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1889 Vuillemin Map of Paris, France

Nouveau Plan Complet Illustre de la Ville de Paris en 1889. - Main View

1889 Vuillemin Map of Paris, France


Map of Paris drawn for the 1889 Exposition Universelle.


Nouveau Plan Complet Illustre de la Ville de Paris en 1889.
  1889 (dated)     24 x 34 in (60.96 x 86.36 cm)


A bright and stunning map of Paris made by A. Vuillemin for the 1889 Exposition Universelle (World's Fair). Covers the walled center of Paris as well as its immediate vicinity to the west, including the Bois de Boulogne. Important buildings are noted throughout and often shown in profile. The park where the 1880 Exposition Universelle was held, called the Champ de Mars, is noted. At the western end of the Champ de Mars, the Eiffel Tower is also noted as 'Tour Eiffel 300 Meters.' It is actually 324 meters. The Eiffel Tower was built to be the entry arch to the 1889 Exposition. That the Eiffel Tower is not drawn in profile, as are so many of Paris' great monuments, is a curious reminder that, at the time, the iconic structure was considered an eyesore. The lower right and left quadrants feature architectural views that include many of Paris' most notable buildings out of context. Indexes scattered around the map indentify theaters, libraries, museums, railroad lines and 'curiosities.' All text in French. Color coded by arrondissement. Drawn by A. Vuillemin and engraved by Charles Dyonnet for publication by A. Bes and F. Dubreuil.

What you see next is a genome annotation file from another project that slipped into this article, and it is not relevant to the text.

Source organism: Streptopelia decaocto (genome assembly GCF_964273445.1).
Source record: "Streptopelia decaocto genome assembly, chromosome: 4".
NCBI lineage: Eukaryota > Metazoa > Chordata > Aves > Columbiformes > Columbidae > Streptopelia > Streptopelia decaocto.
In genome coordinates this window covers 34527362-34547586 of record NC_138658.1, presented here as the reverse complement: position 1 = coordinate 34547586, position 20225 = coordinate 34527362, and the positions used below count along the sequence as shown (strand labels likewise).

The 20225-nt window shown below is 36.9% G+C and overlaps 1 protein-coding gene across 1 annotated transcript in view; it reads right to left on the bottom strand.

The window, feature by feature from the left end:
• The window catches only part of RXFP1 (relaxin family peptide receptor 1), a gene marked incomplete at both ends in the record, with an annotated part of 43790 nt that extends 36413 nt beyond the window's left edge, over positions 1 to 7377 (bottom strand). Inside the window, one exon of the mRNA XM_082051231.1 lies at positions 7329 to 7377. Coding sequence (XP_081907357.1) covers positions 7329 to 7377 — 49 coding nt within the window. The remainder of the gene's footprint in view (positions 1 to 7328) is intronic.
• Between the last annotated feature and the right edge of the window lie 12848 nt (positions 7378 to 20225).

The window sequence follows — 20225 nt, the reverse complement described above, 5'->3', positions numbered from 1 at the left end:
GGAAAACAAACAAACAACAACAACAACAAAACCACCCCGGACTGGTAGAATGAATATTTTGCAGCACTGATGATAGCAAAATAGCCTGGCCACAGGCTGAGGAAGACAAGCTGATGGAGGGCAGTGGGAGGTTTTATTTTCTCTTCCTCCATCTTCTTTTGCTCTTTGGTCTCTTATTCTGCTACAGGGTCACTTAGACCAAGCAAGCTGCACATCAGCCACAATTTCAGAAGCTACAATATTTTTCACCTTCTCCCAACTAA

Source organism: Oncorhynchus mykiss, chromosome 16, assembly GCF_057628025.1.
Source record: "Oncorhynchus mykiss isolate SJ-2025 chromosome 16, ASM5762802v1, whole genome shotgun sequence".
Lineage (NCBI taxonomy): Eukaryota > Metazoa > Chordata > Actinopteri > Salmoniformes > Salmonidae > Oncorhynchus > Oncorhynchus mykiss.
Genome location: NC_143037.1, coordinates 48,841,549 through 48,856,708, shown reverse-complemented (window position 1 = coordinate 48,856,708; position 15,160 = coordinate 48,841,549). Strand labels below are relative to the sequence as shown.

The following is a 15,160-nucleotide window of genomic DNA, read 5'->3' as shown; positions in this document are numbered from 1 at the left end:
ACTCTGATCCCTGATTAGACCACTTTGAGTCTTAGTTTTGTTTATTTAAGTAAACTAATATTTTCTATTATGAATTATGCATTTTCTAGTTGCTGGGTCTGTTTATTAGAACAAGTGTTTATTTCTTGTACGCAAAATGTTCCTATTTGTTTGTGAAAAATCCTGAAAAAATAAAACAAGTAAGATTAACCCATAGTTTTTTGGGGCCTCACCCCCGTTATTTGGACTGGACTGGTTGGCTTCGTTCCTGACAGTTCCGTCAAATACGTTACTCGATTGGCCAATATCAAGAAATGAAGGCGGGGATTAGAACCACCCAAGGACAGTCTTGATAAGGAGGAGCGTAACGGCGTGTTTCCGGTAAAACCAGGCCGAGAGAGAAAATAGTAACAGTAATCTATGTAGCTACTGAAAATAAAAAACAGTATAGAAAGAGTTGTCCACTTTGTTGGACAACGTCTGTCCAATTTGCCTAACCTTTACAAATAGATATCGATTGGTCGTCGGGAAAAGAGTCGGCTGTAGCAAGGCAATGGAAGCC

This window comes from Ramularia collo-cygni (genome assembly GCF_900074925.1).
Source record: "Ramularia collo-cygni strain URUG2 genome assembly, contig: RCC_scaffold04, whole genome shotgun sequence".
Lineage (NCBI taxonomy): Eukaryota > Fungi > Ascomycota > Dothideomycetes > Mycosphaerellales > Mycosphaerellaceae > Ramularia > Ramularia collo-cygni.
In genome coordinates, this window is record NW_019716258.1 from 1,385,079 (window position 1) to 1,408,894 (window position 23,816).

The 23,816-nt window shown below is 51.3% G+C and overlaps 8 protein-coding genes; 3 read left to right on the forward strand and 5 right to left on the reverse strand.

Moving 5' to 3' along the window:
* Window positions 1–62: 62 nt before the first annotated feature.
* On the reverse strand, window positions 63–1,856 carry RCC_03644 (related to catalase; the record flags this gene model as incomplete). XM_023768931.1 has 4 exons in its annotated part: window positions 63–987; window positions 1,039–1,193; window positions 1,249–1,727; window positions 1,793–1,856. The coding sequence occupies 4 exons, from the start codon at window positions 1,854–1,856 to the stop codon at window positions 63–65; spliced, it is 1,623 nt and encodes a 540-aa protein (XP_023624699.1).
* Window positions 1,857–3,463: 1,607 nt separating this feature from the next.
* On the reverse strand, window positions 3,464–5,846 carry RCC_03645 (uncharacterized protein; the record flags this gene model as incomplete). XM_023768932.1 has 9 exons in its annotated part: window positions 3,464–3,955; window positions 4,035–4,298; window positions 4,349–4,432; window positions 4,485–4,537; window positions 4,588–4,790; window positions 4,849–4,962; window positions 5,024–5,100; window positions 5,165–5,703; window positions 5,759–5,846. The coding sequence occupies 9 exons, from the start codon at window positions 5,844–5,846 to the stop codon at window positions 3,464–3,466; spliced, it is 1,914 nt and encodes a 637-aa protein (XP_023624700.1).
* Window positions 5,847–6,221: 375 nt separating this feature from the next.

Alexandre Aimé Vuillemin (1812 - 1880) was an engraver, publisher, and editor based in Paris, France in the middle of the 19th century. Despite a prolific publishing career, much of Vuillemin's life is shrouded in mystery. In 1852, he married Josephine Caroline Goret and they had at least one child, Ernestine Adèle Vuillemin, later in the same year. What is known is that his studied under the prominent French Auguste Henri Dufour (1798 - 1865). Vuillemin's most important work his detailed, highly decorative large format Atlas Illustre de Geographie Commerciale et Industrielle. More by this mapmaker...

Charles Dyonnet (fl. c. 1822 - c. 1880) was an extremely active Paris based engraver working in the mid to late 19th century. From his offices at 220 Rue St. Jacques, Paris, Dyonnet engraved numerous maps for many of the most prominent 19th French cartographic publishers including Vuillemin, Dufour, Fremin and Duvotenay. From 1850-1861, he held the coveted position of "Graveur du Dépot de la Marine," and in this position engraved numerous French naval and military maps. Dyonnet had a detail oriented and aesthetically minded hand and is responsible from some of the most beautiful French maps to emerge during the 19th century. Learn More...


Very good. Original folds exhibit some wear and verso repairs, especially at fold intersections. Folds into original red cardboard booklet.